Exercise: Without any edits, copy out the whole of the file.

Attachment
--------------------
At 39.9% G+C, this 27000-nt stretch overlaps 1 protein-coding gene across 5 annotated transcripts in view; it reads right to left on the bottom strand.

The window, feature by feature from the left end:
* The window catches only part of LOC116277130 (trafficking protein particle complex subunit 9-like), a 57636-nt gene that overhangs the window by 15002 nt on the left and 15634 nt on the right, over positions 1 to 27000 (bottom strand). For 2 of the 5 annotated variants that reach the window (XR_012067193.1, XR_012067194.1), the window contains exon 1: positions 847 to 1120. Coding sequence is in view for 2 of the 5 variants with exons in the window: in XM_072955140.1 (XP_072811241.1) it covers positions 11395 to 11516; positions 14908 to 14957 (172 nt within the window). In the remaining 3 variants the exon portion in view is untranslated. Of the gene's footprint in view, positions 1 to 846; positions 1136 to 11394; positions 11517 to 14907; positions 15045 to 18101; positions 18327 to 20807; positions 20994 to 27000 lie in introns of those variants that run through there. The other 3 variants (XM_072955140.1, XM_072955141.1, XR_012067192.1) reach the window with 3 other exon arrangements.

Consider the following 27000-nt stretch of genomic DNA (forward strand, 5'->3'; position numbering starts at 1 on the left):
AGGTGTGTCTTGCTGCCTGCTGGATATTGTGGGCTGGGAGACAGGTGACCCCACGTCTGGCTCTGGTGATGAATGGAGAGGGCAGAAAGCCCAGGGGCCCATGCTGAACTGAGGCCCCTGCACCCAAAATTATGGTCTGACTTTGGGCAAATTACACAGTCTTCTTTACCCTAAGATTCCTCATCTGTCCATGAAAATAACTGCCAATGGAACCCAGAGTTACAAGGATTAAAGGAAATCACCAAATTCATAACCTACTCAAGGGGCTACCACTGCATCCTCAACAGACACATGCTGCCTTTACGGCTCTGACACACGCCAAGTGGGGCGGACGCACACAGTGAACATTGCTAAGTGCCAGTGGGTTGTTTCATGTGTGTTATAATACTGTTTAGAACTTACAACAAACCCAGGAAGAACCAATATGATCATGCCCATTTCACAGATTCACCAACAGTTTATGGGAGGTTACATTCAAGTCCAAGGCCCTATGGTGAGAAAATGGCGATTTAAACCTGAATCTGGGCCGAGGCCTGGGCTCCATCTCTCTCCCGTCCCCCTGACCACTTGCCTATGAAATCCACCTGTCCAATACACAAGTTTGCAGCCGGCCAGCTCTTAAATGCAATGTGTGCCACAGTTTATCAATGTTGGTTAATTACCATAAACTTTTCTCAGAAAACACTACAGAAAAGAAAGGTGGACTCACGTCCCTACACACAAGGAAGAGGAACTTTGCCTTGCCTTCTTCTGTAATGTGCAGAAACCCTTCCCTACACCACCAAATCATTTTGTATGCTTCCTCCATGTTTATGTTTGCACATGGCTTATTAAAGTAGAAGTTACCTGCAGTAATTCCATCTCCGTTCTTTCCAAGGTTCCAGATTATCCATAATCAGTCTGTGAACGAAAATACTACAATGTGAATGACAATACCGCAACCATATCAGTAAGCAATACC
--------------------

At 39.9% G+C, this 27000-nt stretch overlaps 1 protein-coding gene across 5 annotated transcripts in view; it reads right to left on the bottom strand.

The window, feature by feature from the left end:
* The window catches only part of LOC116277130 (trafficking protein particle complex subunit 9-like), a 57636-nt gene that overhangs the window by 15002 nt on the left and 15634 nt on the right, over positions 1 to 27000 (bottom strand). For 2 of the 5 annotated variants that reach the window (XR_012067193.1, XR_012067194.1), the window contains exon 1: positions 847 to 1120. Coding sequence is in view for 2 of the 5 variants with exons in the window: in XM_072955140.1 (XP_072811241.1) it covers positions 11395 to 11516; positions 14908 to 14957 (172 nt within the window). In the remaining 3 variants the exon portion in view is untranslated. Of the gene's footprint in view, positions 1 to 846; positions 1136 to 11394; positions 11517 to 14907; positions 15045 to 18101; positions 18327 to 20807; positions 20994 to 27000 lie in introns of those variants that run through there. The other 3 variants (XM_072955140.1, XM_072955141.1, XR_012067192.1) reach the window with 3 other exon arrangements.

Consider the following 27000-nt stretch of genomic DNA (forward strand, 5'->3'; position numbering starts at 1 on the left):
AGGTGTGTCTTGCTGCCTGCTGGATATTGTGGGCTGGGAGACAGGTGACCCCACGTCTGGCTCTGGTGATGAATGGAGAGGGCAGAAAGCCCAGGGGCCCATGCTGAACTGAGGCCCCTGCACCCAAAATTATGGTCTGACTTTGGGCAAATTACACAGTCTTCTTTACCCTAAGATTCCTCATCTGTCCATGAAAATAACTGCCAATGGAACCCAGAGTTACAAGGATTAAAGGAAATCACCAAATTCATAACCTACTCAAGGGGCTACCACTGCATCCTCAACAGACACATGCTGCCTTTACGGCTCTGACACACGCCAAGTGGGGCGGACGCACACAGTGAACATTGCTAAGTGCCAGTGGGTTGTTTCATGTGTGTTATAATACTGTTTAGAACTTACAACAAACCCAGGAAGAACCAATATGATCATGCCCATTTCACAGATTCACCAACAGTTTATGGGAGGTTACATTCAAGTCCAAGGCCCTATGGTGAGAAAATGGCGATTTAAACCTGAATCTGGGCCGAGGCCTGGGCTCCATCTCTCTCCCGTCCCCCTGACCACTTGCCTATGAAATCCACCTGTCCAATACACAAGTTTGCAGCCGGCCAGCTCTTAAATGCAATGTGTGCCACAGTTTATCAATGTTGGTTAATTACCATAAACTTTTCTCAGAAAACACTACAGAAAAGAAAGGTGGACTCACGTCCCTACACACAAGGAAGAGGAACTTTGCCTTGCCTTCTTCTGTAATGTGCAGAAACCCTTCCCTACACCACCAAATCATTTTGTATGCTTCCTCCATGTTTATGTTTGCACATGGCTTATTAAAGTAGAAGTTACCTGCAGTAATTCCATCTCCGTTCTTTCCAAGGTTCCAGATTATCCATAATCAGTCTGTGAACGAAAATACTACAATGTGAATGACAATACCGCAACCATATCAGTAAGCAATACC